Perhaps most unusual is his use of quotations. Although I do not desire to turn this review into a critique of style, it merits mentioning since I have never encountered anything quite like it. Thompson sometimes uses quotes that state the same information as the previous sentence which he had just paraphrased, making the quotation seem redundant. In other cases, he will drop into a quotation mid-sentence without any introduction as to who wrote it or when (although thankfully they are all cited in the back), or even that the piece is a quotation; if the reader happened to miss the quotation marks, it would be easy to miss where his words end and his source’s begin. It seems odd that, rather than using quotation to enhance and corroborate his arguments, Thompson seems content to let them tell us many of the good bits.

The inside cover states that Thompson’s research has “shed new light on the materials used, the processes of manufacture, the development of the weapons and their effectiveness in battle.” This appears to be an over-ambitious claim. While the book is a passable introduction to early arms and armour in Britain—a sampler plate to entice a determined reader to look further into the subject—there do not seem be any groundbreaking new revelations that substantially alter the way we look at these weapons. It is clear that Thompson has conducted exhaustive research for this work: visiting collections all over Britain, examining up-close some of the iconic weapons from this period, and reading all previous authoritative works on the subject. What has resulted is a text that it perfectly suitable for a reasonably advanced enthusiast who is looking to get slightly more technical on the subject of ancient arms and armour. This reader will be rewarded with comprehensive descriptions and measurements of some of the best surviving specimens of early weapons, combined with a decent historical contextualization. The work’s potential appeal lies in its focus exclusively on Britain over such a long period of time. For this reason alone, it occupies a useful niche amongst those texts that serve to attract and encourage budding enthusiasts.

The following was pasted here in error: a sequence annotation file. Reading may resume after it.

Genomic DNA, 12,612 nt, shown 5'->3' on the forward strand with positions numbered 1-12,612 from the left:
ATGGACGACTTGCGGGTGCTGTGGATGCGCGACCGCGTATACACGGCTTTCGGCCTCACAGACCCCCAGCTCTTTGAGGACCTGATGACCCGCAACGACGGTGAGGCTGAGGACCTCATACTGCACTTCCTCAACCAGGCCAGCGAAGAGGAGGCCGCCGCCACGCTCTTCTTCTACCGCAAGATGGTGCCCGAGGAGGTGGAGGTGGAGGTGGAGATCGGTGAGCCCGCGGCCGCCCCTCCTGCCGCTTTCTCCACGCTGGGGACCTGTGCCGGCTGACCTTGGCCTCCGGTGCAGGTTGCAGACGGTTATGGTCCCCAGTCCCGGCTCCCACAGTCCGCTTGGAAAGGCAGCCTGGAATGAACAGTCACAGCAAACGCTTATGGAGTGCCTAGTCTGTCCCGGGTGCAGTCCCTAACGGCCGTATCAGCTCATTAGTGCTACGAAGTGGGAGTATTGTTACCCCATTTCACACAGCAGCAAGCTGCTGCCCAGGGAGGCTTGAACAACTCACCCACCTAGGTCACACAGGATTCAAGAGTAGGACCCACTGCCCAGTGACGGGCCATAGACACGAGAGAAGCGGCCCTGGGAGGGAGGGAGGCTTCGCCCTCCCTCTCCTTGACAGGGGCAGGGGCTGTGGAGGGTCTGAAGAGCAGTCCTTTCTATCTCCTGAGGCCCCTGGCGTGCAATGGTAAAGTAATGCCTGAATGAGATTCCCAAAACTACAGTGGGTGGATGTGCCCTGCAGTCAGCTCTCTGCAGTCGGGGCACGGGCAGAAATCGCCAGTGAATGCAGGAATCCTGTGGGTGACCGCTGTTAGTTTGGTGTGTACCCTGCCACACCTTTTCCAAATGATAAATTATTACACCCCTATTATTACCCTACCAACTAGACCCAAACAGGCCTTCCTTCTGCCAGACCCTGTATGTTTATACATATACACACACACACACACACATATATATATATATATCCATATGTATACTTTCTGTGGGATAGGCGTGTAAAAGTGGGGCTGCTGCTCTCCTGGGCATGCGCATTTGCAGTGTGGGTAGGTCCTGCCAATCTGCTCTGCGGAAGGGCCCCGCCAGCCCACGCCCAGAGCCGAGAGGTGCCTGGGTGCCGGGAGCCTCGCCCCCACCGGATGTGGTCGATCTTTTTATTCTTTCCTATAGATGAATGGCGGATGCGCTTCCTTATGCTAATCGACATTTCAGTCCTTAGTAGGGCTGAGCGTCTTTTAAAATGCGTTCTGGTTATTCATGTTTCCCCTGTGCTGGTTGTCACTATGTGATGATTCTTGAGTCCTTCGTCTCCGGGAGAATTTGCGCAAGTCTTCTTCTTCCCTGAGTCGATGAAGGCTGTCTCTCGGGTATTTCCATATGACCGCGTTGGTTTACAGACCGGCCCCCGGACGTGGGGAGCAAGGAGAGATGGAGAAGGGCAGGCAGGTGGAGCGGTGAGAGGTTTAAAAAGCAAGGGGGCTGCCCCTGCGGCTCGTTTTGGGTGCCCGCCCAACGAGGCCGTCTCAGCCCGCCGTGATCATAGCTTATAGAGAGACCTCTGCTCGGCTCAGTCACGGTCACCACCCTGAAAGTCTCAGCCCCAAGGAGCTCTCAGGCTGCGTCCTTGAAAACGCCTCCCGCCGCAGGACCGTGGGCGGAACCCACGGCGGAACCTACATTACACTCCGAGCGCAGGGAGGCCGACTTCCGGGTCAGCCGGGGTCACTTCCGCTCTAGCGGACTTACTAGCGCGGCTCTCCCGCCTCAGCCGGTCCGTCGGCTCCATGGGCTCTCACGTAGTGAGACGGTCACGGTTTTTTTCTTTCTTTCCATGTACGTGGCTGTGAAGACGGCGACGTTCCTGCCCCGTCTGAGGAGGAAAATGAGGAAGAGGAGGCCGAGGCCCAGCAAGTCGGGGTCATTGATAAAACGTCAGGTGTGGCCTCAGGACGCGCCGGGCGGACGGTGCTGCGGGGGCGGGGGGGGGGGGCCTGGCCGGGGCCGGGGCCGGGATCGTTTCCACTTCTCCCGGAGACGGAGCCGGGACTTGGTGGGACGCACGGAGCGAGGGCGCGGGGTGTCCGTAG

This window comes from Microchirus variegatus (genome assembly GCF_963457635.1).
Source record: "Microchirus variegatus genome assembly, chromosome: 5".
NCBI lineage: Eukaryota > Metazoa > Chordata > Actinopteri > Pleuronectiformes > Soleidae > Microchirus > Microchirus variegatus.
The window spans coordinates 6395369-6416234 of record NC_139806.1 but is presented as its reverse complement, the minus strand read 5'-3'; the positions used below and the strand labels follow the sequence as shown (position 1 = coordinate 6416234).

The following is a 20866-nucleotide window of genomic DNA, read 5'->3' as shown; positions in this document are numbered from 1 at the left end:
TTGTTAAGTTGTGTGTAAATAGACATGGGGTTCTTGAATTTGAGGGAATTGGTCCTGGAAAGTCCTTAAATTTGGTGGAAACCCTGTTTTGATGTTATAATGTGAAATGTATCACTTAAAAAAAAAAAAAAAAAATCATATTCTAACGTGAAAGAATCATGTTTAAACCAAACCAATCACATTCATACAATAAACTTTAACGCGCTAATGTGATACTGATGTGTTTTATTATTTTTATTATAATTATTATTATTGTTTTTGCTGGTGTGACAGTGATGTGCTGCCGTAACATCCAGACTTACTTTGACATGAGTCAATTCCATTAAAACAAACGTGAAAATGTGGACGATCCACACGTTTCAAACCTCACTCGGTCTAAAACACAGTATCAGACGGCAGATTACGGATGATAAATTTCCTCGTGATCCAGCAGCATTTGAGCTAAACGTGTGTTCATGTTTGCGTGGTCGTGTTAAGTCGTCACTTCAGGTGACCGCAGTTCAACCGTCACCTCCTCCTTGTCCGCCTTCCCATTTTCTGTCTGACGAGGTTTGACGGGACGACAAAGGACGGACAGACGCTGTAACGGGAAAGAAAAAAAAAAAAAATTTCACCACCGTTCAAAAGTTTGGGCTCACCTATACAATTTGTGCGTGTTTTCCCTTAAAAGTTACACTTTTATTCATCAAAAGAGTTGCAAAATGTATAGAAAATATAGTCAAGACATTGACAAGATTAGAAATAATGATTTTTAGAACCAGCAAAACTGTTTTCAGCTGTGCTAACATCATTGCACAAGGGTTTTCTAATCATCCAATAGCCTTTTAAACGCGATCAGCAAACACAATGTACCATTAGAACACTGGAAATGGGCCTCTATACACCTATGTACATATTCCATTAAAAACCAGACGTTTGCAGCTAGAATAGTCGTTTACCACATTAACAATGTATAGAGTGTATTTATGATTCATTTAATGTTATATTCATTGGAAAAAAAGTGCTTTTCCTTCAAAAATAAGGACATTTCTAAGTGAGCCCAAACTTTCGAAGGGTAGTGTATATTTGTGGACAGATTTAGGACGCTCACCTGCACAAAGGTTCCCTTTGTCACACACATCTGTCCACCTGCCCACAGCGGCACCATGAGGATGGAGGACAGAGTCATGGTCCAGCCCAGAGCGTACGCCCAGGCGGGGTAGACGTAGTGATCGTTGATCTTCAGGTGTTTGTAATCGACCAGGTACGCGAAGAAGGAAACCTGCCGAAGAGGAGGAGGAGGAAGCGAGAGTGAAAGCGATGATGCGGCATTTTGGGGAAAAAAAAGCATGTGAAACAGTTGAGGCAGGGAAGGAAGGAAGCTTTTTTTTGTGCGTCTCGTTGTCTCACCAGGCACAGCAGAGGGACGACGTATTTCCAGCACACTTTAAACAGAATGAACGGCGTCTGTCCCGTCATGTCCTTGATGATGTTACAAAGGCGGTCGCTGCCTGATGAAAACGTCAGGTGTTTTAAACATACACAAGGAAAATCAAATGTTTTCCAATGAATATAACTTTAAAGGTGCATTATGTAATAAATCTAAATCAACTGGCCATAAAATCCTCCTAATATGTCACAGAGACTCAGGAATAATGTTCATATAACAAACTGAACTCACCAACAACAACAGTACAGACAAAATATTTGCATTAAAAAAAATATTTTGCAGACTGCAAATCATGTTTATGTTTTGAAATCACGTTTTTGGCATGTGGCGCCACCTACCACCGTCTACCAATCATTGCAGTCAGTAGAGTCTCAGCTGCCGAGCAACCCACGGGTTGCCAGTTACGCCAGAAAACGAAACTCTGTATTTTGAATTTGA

James Hester

Royal Armouries Museum <james.hester@armouries.org.uk>

Page Added: August 2010